Knowing each judge’s rules is extremely important. A typical case may involve 2–5 hearings, over the course of about 6–8 months. At the final hearing, all evidence is identified and certified, and then uploaded to the state’s computer system. The judge orders each attorney to write a brief, usually within 30–60 days. After the judge has reviewed all evidence and briefs, a written decision will be circulated.
Unlike the “immediate award” in personal injury claims, it can take three months (or more) after the final hearing to receive a decision. Additionally, unlike the single trial procedure in PI claims, WC may involve serial petitions. So long as the claimant is receiving benefits, multiple petitions can be filed (by either side), arguing a number of theories to stop, reduce or even increase the benefits being paid. There is no “permanent” award.
Related: Massage therapy — is it a covered workers’ comp medical treatment or not?
Attorney fees & expenses
Counsel fees in personal Injury cases are determined by the contract between the client and lawyer, typically a percentage of the amount recovered by settlement or trial. The costs of litigation are also deducted from the amount recovered. A distribution summary is provided to the plaintiff, explaining the allocation of all funds, including fees, costs, outstanding medical bills or other liens/subrogation that may exist against the plaintiff’s recovery.
Counsel fees in workers compensation are regulated by the WC Act at 20% of the benefits obtained or protected — and must be approved by a judge before they can be paid. They may be paid from the weekly wage loss benefits, settlement proceeds, or both. In the rare event that a judge finds the defendant has “unreasonably contested” a matter, the judge may order the defendant to pay the claimant’s attorney fee. Costs of litigation are reimbursed by the insurance company — if the claimant wins. If the claimant loses, those costs are borne by either counsel or claimant — subject to their retainer agreement. Common practice is for counsel to incur and risk the costs.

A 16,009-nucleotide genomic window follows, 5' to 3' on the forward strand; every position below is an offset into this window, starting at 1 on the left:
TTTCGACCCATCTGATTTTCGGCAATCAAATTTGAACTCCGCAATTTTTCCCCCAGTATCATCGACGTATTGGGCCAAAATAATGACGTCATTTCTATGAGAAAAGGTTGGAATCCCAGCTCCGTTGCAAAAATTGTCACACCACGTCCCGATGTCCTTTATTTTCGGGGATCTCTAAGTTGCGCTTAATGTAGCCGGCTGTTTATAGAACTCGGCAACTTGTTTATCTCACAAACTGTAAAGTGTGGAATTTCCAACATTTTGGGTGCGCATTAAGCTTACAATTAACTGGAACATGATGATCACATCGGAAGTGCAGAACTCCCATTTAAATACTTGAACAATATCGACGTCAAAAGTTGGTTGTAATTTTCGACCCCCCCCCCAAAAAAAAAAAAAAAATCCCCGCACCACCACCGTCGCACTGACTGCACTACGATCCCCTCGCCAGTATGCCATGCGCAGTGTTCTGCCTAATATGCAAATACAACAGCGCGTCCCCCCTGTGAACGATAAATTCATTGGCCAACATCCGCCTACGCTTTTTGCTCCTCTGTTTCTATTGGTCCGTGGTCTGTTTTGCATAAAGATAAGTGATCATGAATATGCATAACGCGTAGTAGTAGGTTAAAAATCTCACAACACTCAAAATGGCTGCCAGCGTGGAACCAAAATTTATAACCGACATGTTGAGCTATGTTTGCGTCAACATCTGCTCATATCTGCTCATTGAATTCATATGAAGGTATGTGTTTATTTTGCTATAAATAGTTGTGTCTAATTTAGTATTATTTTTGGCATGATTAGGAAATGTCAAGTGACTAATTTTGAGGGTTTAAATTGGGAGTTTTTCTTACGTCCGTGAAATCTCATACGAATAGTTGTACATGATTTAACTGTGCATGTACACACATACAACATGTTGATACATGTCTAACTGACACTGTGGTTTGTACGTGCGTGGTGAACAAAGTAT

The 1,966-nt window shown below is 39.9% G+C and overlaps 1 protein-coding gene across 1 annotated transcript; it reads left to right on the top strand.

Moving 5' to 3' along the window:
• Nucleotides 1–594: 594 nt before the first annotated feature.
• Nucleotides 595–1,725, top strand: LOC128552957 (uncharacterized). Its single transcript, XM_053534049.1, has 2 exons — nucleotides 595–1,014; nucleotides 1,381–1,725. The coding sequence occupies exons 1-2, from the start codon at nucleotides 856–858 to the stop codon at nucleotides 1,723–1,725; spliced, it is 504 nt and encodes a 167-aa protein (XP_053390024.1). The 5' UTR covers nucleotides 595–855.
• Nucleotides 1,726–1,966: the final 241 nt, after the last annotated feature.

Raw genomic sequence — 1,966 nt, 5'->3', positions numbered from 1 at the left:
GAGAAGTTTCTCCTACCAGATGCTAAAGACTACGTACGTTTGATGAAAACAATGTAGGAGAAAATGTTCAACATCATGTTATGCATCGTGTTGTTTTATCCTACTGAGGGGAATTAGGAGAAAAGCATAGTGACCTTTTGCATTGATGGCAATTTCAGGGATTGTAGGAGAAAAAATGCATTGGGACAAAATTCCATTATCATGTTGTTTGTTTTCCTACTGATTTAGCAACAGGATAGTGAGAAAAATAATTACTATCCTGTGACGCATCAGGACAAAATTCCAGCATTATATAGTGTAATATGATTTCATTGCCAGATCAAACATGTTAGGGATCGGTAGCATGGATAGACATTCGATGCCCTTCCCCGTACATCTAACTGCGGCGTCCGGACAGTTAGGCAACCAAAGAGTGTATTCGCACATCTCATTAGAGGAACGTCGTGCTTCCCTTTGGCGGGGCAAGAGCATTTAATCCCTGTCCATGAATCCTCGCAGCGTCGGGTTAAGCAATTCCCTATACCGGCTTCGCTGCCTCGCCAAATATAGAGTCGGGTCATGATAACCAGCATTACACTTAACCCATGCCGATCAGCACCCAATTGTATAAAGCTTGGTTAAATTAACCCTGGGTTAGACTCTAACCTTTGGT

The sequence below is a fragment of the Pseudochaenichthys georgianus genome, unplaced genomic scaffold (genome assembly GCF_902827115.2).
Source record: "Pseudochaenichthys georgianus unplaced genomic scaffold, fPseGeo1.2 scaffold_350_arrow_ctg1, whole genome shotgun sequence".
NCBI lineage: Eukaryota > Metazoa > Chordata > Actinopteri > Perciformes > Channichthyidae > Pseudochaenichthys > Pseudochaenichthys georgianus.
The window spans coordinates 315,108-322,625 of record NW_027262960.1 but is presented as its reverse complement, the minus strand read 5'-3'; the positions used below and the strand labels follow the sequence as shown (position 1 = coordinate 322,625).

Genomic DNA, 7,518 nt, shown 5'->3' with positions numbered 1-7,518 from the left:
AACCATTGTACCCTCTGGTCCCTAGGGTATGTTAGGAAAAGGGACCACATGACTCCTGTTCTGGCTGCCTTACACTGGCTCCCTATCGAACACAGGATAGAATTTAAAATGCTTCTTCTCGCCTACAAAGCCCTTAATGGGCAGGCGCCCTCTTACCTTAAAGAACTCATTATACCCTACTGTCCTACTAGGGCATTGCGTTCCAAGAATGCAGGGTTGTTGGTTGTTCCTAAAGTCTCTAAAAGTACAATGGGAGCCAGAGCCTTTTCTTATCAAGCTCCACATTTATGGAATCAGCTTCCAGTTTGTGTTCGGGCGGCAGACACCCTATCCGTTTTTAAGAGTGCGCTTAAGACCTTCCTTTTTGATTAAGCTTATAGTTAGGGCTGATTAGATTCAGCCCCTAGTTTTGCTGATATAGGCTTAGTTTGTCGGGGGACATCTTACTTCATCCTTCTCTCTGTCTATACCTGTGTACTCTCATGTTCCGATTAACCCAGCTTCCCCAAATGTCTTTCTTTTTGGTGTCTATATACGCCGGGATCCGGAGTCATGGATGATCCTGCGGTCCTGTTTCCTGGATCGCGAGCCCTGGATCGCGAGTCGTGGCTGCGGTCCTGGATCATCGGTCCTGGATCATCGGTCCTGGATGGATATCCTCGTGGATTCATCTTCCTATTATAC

Though not impacting the allowable fee, attorneys meeting strict requirements, and passing a Bar Association test may be certified as a Workers Compensation Specialist — a designation available in few areas of law.
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A person injured in a work-related accident, with a related personal injury claim can’t “double-dip.” The workers’ compensation insurance carrier has an absolute right to subrogation, to recover all the benefits paid to the claimant, to the extent recovered from the negligence claim. With knowledge and experience, a reduced payment can be negotiated, but the timing, strategy and ethics must be carefully considered. When the injured person is represented by separate law firms for each case or claim, it becomes more difficult to coordinate each attorney’s actions to ensure the best interest of the client vs. either attorney getting the best deal for their specific part of the claim — but it may harm another element of the claim.
Subrogation also encompasses medical bills paid by a private insurance carrier or Medicare/Medicaid, when the bills should have been paid by workers’ compensation or first-party benefits under the motor vehicle policy. This right is not absolute, and it can be waived by lack of due diligence.
Attorneys and insurance professionals need to recognize what they don’t know — and, even with the best of intentions, should not seek to represent a client, either plaintiff or defendant — if not experienced, and equipped to really help them. Moreover, when experienced and equipped to represent only one aspect of a client’s multiple claims, coordinate your efforts with other counsel to ensure the client’s best interest is fully served.